We started the workshop by explaining key concepts involved in Artificial Intelligence. We explained how initially Artificial Intelligence was used to predict categories for objects by supervised learning. After new developments, a group of scientists started a new subfield where instead of predicting object categories, they did the opposite: given a category, they artificially generated objects that could fool Artificial Intelligence systems and be classified as belonging to an existing category despite being fake. In the beginning, this idea was used for many applications with the purpose to solve problems such as image super-resolution, inpainting, colorization, among others. However, at the same time, deepfake content that was intended to mislead began to appear.
What were the main activities developed during the workshop and how did they contribute towards the main goal of the workshop?
To make these ideas more comprehensible to our audience, we showed them many examples of deepfakes and explained how they were created. We kept the session interactive, so when we showed how these methods could create a fake video of a person simulating the person doing or saying something, we also questioned the implications of this and tried to encourage critical thinking and analysis from the students. Next, we divided the students into teams so they could also test some freely available tools and create their own deepfakes. After using these tools, we could see that it was clearer to them how careful we should be about how we use these technologies, that had initially been developed for research purposes, but were now being used to manipulate people. Below you can see some example of the tools we used in the workshop.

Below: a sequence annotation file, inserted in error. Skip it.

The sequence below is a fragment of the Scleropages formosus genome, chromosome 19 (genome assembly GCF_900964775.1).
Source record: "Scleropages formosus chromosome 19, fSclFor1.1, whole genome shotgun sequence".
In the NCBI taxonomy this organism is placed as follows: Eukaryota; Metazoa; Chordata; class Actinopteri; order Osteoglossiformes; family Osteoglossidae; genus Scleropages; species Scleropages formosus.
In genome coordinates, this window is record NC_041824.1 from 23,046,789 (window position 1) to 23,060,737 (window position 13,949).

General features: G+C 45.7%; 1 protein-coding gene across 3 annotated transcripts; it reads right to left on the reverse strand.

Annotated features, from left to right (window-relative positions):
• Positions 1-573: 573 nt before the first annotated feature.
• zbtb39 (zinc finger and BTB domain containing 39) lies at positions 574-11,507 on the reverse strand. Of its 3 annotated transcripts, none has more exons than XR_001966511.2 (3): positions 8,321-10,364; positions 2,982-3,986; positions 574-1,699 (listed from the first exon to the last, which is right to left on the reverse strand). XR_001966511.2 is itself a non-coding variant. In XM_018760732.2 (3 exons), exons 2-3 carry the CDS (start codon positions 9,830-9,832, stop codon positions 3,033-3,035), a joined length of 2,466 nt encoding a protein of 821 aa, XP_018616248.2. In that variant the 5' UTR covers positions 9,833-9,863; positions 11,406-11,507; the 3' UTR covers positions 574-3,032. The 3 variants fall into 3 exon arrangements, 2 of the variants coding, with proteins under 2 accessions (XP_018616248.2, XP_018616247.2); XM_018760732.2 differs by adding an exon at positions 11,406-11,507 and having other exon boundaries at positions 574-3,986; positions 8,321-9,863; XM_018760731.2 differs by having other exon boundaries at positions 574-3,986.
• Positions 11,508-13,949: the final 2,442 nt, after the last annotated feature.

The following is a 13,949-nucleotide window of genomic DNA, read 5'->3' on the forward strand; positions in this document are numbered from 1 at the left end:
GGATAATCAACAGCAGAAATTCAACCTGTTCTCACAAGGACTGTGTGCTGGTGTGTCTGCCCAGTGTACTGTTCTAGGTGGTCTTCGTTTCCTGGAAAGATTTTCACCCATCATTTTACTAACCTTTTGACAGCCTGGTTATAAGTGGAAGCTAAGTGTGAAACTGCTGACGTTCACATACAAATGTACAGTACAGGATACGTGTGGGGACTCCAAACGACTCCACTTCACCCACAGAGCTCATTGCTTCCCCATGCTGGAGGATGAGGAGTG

See https://affinelayer.com/pixsrv/ for an interactive web where you can test trained model to generate cats, shoes, handbags and facades, using models from the paper: “Image-to-Image Translation with Conditional Adversarial Networks”
Are you going to organize other similar workshops?
The success of this workshop has increased our enthusiasm to organize similar workshops in the upcoming months. Due to the COVID-19 pandemic, our plans are a bit delayed but we are planning to organize several webinars and online presentations that address similar topics.
About the researchers:
Yenisel Plasencia Calaña is a researcher working at BISS in the fields of Data Science and Artificial intelligence. Her main research interests include the study of data representations for Artificial Intelligence, which contribute towards more explainable methods without significantly affecting their accuracy. She is also interested in scalable Machine Learning and in the different trade-offs when learning for small, moderate and large datasets. Her free time is devoted to her family and thinking about how AI can benefit society.
Ous Haidar is a researcher in the fields of law and technology at BISS and a member of Law & Tech Lab at the Law Faculty – UM. His area of focus is International Tax Law and digital economy and how the flow of data fundamentally disrupts the way through which this legal order operates. In addition, Ous looks at the technological solutions that data science and artificial intelligence can provide to make Law more accessible, efficient and effective.